Proteus Review


The best way I can think of to open this review is by quoting myself: “What a weird, boring, delightful, pleasant game. It is really difficult to feel [it] or describe it in one way.”

Proteus is boring. You walk around and have very little agency in the world. You can chase creatures and not much else. I really wish days could be shortened to 5 minutes instead of the current shortest value of 15 minutes. It’s also very soothing. The ambient music works its way into your subconscious. The chirps, squeaks and squawks of the wildlife are enchanting and harken to real outdoor life. There are moments when the game appears to adjust your walking speed downward, and this calms rather than aggravates.

There is one specific interaction that works for me and represents my favorite gameplay mechanic in the game. Before the seasons change, a collection of sprites gather and swarm, gradually spinning more rapidly as you approach their center. You can get close enough so they reach their maximum speed, but then simultaneously hold back and watch the effects on the world. At this state of maximum chaos I quite enjoyed watching the moon and the stars in the night sky; following them as they sped around the planet housing the island I was exploring. My mind would wander to the heavens, imagining similar - or drastically different landscapes in the comsos - all waiting to be explored.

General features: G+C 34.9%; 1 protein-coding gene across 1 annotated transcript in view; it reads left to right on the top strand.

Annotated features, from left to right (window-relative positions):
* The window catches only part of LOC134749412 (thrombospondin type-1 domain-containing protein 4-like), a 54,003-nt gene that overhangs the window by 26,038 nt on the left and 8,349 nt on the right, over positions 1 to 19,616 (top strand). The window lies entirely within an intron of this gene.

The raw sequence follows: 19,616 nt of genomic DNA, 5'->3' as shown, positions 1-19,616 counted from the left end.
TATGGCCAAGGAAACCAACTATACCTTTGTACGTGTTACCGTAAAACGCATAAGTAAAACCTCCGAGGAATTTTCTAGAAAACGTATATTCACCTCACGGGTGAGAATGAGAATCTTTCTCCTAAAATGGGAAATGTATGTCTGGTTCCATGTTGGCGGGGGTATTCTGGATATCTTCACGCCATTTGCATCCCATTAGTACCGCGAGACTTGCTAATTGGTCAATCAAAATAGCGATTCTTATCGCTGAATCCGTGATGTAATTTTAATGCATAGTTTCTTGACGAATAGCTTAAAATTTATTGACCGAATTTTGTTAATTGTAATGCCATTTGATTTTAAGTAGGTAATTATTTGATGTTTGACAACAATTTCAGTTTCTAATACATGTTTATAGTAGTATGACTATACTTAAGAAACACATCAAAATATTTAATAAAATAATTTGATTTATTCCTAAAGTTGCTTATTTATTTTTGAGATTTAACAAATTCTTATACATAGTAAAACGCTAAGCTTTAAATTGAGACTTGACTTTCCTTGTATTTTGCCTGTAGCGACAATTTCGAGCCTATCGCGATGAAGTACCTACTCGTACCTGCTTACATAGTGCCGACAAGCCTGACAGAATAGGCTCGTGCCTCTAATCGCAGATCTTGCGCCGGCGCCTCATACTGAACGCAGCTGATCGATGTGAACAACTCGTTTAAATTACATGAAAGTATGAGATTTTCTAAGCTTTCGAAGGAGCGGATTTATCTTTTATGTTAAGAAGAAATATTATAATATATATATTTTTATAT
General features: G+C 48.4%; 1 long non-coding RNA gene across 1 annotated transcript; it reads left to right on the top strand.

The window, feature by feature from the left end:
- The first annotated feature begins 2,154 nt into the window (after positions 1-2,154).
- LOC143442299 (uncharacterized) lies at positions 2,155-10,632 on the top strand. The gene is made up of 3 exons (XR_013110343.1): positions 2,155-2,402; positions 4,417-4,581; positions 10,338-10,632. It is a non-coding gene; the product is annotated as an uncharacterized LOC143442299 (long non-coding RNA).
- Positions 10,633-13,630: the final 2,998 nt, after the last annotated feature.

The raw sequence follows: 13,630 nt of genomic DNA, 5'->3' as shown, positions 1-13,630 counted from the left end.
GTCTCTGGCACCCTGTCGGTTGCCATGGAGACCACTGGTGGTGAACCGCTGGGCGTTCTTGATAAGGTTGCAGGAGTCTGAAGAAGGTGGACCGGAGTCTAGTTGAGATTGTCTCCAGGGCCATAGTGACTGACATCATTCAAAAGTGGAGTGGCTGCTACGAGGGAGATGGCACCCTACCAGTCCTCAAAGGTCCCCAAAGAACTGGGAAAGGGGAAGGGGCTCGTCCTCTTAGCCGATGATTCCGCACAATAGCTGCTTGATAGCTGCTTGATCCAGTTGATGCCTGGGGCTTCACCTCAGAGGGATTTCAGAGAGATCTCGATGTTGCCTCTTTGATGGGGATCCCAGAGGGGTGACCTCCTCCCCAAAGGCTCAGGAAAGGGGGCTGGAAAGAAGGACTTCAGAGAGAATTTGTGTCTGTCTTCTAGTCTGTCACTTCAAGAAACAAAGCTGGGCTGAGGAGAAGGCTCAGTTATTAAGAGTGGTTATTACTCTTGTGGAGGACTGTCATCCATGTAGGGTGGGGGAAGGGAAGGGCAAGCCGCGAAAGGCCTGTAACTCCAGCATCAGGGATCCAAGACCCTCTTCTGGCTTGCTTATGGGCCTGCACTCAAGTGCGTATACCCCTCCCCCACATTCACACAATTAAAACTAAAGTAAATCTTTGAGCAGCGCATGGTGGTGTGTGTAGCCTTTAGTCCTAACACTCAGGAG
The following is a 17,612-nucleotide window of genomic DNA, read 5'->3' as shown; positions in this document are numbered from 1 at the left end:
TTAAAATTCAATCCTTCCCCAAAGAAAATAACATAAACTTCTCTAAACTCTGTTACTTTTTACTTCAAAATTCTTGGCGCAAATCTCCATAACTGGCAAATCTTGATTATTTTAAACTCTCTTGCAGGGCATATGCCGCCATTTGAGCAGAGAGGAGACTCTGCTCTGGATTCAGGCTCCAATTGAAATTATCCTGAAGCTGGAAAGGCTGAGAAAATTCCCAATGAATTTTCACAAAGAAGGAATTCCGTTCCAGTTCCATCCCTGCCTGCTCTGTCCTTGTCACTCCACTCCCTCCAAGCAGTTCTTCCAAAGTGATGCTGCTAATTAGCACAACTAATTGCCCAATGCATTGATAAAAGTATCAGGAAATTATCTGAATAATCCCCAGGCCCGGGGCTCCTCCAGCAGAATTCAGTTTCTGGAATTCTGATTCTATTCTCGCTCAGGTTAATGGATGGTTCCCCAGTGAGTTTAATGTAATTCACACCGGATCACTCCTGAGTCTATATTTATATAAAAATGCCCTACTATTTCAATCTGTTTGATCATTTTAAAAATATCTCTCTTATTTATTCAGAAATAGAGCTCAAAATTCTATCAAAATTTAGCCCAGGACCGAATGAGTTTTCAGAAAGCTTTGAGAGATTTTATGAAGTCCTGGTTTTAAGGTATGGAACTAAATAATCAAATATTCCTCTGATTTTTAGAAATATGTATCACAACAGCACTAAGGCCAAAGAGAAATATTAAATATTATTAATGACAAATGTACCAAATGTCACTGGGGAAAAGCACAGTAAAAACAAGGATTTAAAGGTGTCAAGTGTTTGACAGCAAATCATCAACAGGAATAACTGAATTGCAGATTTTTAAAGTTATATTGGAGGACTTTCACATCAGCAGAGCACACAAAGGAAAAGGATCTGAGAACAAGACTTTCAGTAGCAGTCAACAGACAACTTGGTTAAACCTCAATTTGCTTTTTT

There are really nice touches in Proteus. I like that there’s a button you can hold down which slowly blackens the screen in a way that looks like you’re closing your eyes. Hold it down long enough and your eyes close completely, eventually kicking you back to the main menu. The snapshot feature is neat. Ultimately snapshots are just game saves, but they feel like a photo album and stepping into them is fluid like exiting to the main menu is. On the Vita you can enable gyroscopic freelook; a feature I found to greatly increase immersion.

In Proteus it’s a pleasure to discover new creatures you never noticed before. Interacting with some creatures has an effect. What other creatures might cause some effect? The buildings and landmarks intrigue. Some are clearly the remnants of previous civilizations. But the whole world still feels mostly empty and pointless. There is joy for sure, but there is also boredom. The more I played, the more I enjoyed what I was doing and started getting hooked into the atmosphere, and the more I appreciated the overall experience. I’ve now played three times, each several months apart. Proteus is an experience that will always be welcome in small doses over long stretches like this.